By Michelle Francl-Donnay
For though the fig tree blossom not nor fruit be on the vines, though the yield of the olive fail and the terraces produce no nourishment, though the flocks disappear from the fold and there be no herd in the stalls, yet will I rejoice in the Lord and exult in my saving God. God, my Lord, is my strength; he makes my feet swift as those of hinds and enables me to go upon the heights.
“There’s an amazing view when you get around the corner,” the woman ahead of me on the trail offers by way of encouragement. “Thanks,” I squeak out, “but I think I’ll wait ’til I get to the top and be surprised.”
This is not a gentle trail through the woods; I’m clinging to an iron rung bolted to the cliff with a 250-foot drop to the ocean below, watching my son Chris hug the rock face and inch carefully around the corner on a ledge a few inches wide.
Chris is not afraid. He moves confidently forward to the hike leader waiting on the other side. He knows someone fell here a few years ago and died, but his step remains firm, his eyes trustingly on the leader.
As I follow him across, the words of the prophet Habakkuk rise unbidden to my lips. He makes my feet swift as a hind’s and sets me safe on the heights.
We safely reached the summit, where the views of Mt. Desert Island’s granite crags and the Atlantic surf were as magnificent as promised. God’s creation spread out before our eyes, sparkling in the sun.
On the bus ride back to camp, Chris is still marveling at the experience. “Were you scared?” asked a younger camper. “No, I knew if I fell the leader would catch me,” he declared authoritatively.
I am struck by his assurance. What makes it so easy for him and hard for me? I know I’m not alone in my struggles; the prophets and psalmists alike struggled with trust and doubt.
My imagination runs rampant. Like Habakkuk, I am full of “what ifs?” What if the fig tree failed to blossom or the flocks vanished from the fold? What if my foot were to slip? What if I couldn’t catch Christopher?
Just like I inched along the cliff face hoping to delight in the incredible view at the end, amidst all the uncertainties of life, Habakkuk moves forward in trust, rejoicing in his saving God.
Clinging to the mountainside, I was acutely aware of my physical frailties. My strength alone might not be enough to hold me up.
Opening my breviary the next morning, the memory of the cliff and the words of Psalm 51 provoked a deeper awareness of my spiritual imperfections: “My offenses truly I know them, and my sin is always before me.” Here, too, the psalmist seeks the remedy of “rejoicing and gladness.”
I suspect Christ’s secret is the same as the psalmists and prophets – joy. He is attentive to God’s wondrous creation, to God in all things and experiences.
Like priest and poet Gerard Manley Hopkins, Chris delights in all he discovers along the way – dusty trails, breathtaking views, fruit on the vines or not. He trusts it will all be marvelous.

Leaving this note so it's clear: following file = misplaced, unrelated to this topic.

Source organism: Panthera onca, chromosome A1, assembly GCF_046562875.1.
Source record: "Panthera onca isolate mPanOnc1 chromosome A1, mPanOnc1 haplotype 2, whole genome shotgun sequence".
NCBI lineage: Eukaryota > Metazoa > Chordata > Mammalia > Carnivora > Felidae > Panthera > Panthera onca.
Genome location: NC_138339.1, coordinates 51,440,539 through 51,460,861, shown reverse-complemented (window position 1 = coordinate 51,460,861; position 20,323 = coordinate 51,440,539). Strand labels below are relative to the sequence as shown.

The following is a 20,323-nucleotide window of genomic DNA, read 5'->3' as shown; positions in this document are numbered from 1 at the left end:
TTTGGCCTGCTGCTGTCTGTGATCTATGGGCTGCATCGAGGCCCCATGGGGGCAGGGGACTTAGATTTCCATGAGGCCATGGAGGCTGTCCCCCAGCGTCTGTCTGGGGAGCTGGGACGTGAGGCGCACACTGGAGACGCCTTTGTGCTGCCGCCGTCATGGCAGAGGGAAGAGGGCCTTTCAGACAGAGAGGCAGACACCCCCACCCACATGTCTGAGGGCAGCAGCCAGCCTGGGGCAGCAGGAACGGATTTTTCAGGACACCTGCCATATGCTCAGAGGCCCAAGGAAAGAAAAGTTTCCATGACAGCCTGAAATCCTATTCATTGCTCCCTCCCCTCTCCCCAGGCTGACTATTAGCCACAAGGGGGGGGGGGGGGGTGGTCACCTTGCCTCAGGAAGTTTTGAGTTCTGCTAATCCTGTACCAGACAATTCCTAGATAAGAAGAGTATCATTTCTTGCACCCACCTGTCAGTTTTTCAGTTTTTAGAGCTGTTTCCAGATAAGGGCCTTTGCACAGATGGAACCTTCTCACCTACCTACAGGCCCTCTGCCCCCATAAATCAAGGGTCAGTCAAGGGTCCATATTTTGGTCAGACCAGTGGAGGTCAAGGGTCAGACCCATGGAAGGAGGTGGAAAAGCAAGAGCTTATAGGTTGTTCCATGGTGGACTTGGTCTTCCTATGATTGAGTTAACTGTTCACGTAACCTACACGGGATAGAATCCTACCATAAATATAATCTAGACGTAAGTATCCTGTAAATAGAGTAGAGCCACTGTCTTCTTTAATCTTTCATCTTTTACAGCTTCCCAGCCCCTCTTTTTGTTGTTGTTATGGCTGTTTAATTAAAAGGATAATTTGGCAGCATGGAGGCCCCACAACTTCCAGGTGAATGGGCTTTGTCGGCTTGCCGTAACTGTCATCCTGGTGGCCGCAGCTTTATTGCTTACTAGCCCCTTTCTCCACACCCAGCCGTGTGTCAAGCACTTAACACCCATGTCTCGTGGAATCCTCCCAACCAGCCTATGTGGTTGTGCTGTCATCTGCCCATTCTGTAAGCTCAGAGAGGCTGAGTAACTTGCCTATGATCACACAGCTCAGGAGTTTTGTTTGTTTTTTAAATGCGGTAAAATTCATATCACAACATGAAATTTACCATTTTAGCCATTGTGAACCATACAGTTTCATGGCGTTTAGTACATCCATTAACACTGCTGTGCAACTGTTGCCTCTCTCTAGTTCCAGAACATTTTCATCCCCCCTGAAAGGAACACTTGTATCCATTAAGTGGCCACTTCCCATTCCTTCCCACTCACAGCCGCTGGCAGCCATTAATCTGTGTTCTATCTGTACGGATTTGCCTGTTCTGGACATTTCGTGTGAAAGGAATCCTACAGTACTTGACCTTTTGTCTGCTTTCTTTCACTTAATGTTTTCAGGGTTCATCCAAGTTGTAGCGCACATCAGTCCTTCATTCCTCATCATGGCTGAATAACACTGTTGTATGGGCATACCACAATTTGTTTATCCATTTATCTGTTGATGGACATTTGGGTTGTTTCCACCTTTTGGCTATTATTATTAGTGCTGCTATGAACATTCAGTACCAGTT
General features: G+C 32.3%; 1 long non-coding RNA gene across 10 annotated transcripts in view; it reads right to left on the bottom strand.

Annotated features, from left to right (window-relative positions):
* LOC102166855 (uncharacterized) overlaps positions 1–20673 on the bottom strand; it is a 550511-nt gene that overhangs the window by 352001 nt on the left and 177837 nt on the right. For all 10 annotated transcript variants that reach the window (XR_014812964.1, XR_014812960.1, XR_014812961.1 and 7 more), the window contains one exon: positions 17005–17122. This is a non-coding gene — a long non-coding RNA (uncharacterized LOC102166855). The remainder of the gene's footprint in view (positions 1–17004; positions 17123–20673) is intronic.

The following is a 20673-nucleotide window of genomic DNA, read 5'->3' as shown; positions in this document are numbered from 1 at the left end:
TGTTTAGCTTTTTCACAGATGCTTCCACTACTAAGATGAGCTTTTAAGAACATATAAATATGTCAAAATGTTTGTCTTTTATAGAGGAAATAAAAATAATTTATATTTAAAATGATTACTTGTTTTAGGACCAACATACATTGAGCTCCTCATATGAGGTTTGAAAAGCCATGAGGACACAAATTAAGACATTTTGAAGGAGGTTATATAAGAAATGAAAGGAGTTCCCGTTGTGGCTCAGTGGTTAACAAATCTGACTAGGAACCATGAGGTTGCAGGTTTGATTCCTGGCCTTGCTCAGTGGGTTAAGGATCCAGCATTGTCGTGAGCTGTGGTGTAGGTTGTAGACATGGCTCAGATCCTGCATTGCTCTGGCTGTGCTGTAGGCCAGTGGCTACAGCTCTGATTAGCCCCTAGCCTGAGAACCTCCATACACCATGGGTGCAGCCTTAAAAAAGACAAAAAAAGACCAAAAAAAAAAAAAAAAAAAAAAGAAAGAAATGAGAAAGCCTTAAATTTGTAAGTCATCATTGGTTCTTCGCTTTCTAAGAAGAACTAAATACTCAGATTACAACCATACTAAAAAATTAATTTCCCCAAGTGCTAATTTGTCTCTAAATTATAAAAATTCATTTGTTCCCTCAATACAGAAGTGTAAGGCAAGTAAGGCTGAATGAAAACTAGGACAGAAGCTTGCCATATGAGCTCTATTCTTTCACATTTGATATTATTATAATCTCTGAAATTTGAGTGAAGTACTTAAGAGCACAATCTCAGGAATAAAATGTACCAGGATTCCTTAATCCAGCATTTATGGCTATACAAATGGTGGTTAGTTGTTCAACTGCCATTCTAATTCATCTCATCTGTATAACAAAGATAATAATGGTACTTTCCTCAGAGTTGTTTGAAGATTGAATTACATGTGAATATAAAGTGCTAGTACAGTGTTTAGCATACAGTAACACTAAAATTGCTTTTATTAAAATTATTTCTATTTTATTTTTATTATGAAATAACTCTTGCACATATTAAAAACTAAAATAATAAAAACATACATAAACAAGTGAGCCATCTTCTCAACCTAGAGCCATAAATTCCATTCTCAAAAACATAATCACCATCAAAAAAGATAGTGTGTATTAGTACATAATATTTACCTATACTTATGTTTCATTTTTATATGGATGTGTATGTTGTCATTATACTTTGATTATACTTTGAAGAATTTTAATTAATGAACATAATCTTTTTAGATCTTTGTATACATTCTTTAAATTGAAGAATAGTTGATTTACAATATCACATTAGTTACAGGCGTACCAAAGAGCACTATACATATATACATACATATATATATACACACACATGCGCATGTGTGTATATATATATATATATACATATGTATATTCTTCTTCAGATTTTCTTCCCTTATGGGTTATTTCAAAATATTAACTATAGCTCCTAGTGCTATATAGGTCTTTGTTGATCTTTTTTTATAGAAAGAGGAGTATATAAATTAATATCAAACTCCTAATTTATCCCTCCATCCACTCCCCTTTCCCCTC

All things counter, original, spare, strange;
Whatever is fickle, freckled (who knows how?)
With swift, slow; sweet, sour; adazzle, dim;
He fathers-forth whose beauty is past change: Praise him.
From “Pied Beauty” by Gerard Manley Hopkins, S.J.
Michelle Francl-Donnay is a member of Our Mother of Good Counsel Parish in Bryn Mawr. She can be reached at firstname.lastname@example.org
Join the CatholicPhilly.com family
CatholicPhilly.com works to strengthen the connections between people, families and communities every day by delivering the news people need to know about the Catholic Church, especially in the Philadelphia region, and the world in which we live.
By your donation in any amount, you and hundreds of other people become part of our mission to inform, form in the Catholic faith and inspire the thousands of readers who visit every month.
Here is how you can help:
- A $100 gift allows us to present award-winning photos of Catholic life in our neighborhoods.
- A $50 gift enables us to cover a news event in a local parish, school or Catholic institution.
- A $20 gift lets us obtain solid faith formation resources that can deepen your spirituality and knowledge of the faith.
- A small, automated monthly donation means you can support us continually and easily.
Won't you consider making a gift today?
Please join in the church's vital mission of communications by offering a gift in whatever amount that you can ― a single gift of $40, $50, $100, or more, or a monthly donation. Your gift will strengthen the fabric of our entire Catholic community and sustain CatholicPhilly.com as your trusted news source. Thank you in advance!
Make your donation by credit card here:
Or make your donation by check:
222 N. 17th Street
Philadelphia, PA 19103